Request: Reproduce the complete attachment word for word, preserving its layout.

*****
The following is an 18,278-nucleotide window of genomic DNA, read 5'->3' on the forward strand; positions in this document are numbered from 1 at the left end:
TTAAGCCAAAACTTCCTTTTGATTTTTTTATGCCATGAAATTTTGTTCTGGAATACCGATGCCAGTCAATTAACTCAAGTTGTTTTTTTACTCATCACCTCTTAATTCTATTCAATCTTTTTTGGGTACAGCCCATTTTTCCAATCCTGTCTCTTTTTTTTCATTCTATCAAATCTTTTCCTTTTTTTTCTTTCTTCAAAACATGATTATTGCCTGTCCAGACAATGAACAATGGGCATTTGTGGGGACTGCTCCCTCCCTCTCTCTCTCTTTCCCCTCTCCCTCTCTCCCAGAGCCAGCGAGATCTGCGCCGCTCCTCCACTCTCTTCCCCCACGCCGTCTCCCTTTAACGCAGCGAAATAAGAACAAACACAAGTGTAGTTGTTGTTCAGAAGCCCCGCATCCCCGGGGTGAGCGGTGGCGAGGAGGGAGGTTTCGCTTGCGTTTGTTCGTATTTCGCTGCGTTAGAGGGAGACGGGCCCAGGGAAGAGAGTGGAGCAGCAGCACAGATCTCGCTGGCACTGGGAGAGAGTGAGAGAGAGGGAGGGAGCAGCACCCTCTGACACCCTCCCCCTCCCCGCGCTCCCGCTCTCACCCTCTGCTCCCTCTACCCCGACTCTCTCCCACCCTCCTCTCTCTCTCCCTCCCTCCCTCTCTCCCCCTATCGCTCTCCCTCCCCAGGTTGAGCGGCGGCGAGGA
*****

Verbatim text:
The following is an 18,278-nucleotide window of genomic DNA, read 5'->3' on the forward strand; positions in this document are numbered from 1 at the left end:
TTAAGCCAAAACTTCCTTTTGATTTTTTTATGCCATGAAATTTTGTTCTGGAATACCGATGCCAGTCAATTAACTCAAGTTGTTTTTTTACTCATCACCTCTTAATTCTATTCAATCTTTTTTGGGTACAGCCCATTTTTCCAATCCTGTCTCTTTTTTTTCATTCTATCAAATCTTTTCCTTTTTTTTCTTTCTTCAAAACATGATTATTGCCTGTCCAGACAATGAACAATGGGCATTTGTGGGGACTGCTCCCTCCCTCTCTCTCTCTTTCCCCTCTCCCTCTCTCCCAGAGCCAGCGAGATCTGCGCCGCTCCTCCACTCTCTTCCCCCACGCCGTCTCCCTTTAACGCAGCGAAATAAGAACAAACACAAGTGTAGTTGTTGTTCAGAAGCCCCGCATCCCCGGGGTGAGCGGTGGCGAGGAGGGAGGTTTCGCTTGCGTTTGTTCGTATTTCGCTGCGTTAGAGGGAGACGGGCCCAGGGAAGAGAGTGGAGCAGCAGCACAGATCTCGCTGGCACTGGGAGAGAGTGAGAGAGAGGGAGGGAGCAGCACCCTCTGACACCCTCCCCCTCCCCGCGCTCCCGCTCTCACCCTCTGCTCCCTCTACCCCGACTCTCTCCCACCCTCCTCTCTCTCTCCCTCCCTCCCTCTCTCCCCCTATCGCTCTCCCTCCCCAGGTTGAGCGGCGGCGAGGA